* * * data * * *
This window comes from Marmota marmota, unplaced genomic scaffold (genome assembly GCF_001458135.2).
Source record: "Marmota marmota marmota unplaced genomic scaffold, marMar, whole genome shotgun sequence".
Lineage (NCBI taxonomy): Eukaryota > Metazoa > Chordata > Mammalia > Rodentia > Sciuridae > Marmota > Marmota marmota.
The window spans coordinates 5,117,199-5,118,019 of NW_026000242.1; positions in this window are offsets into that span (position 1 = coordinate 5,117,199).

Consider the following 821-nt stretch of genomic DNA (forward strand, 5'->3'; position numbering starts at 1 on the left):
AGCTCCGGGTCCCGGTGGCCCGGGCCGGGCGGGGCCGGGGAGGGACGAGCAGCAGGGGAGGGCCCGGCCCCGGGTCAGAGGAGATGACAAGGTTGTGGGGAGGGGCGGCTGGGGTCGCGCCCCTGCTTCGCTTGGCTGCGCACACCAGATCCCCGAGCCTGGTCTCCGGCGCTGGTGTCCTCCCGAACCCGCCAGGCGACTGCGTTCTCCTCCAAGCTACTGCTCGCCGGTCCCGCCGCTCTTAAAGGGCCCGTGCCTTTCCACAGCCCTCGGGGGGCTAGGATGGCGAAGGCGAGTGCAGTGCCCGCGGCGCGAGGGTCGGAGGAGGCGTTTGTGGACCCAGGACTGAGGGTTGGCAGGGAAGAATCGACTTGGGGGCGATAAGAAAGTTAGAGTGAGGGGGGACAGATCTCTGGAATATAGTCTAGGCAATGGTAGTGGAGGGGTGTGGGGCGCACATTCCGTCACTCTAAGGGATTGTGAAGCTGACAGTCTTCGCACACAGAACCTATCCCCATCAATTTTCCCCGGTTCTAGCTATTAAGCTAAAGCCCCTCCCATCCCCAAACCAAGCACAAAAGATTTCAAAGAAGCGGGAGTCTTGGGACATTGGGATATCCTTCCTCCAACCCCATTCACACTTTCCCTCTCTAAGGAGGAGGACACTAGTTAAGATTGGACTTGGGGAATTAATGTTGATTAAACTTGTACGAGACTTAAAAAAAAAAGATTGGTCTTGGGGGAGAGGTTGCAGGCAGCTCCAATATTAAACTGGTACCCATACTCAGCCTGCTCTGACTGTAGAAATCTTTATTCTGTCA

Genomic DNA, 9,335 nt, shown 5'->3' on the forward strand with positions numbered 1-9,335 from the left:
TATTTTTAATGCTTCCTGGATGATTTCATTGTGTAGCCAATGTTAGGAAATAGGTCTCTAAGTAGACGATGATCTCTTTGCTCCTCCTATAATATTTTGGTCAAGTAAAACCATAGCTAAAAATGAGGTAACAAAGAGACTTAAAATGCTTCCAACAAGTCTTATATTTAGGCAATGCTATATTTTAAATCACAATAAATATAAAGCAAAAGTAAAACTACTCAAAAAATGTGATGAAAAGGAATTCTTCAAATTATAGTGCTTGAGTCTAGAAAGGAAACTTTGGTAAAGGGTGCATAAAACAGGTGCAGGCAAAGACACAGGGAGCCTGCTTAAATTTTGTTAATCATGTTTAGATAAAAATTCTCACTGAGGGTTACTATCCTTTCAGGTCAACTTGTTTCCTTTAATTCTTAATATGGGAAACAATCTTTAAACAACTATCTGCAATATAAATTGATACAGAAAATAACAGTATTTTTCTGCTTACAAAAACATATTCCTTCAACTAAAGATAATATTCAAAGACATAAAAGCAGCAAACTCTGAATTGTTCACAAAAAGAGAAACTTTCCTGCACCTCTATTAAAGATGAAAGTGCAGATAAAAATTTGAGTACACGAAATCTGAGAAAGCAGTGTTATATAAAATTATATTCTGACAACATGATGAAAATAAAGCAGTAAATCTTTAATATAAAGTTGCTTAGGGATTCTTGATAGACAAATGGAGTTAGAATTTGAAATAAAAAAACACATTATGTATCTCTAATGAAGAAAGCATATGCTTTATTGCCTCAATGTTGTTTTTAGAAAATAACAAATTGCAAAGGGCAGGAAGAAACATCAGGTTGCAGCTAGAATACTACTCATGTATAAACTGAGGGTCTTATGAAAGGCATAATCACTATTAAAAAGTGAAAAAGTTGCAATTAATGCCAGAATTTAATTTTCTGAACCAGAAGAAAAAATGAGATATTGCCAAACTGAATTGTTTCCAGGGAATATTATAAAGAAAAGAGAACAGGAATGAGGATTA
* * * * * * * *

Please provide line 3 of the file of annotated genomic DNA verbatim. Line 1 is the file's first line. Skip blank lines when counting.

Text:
Lineage (NCBI taxonomy): Eukaryota > Metazoa > Chordata > Mammalia > Rodentia > Sciuridae > Marmota > Marmota marmota.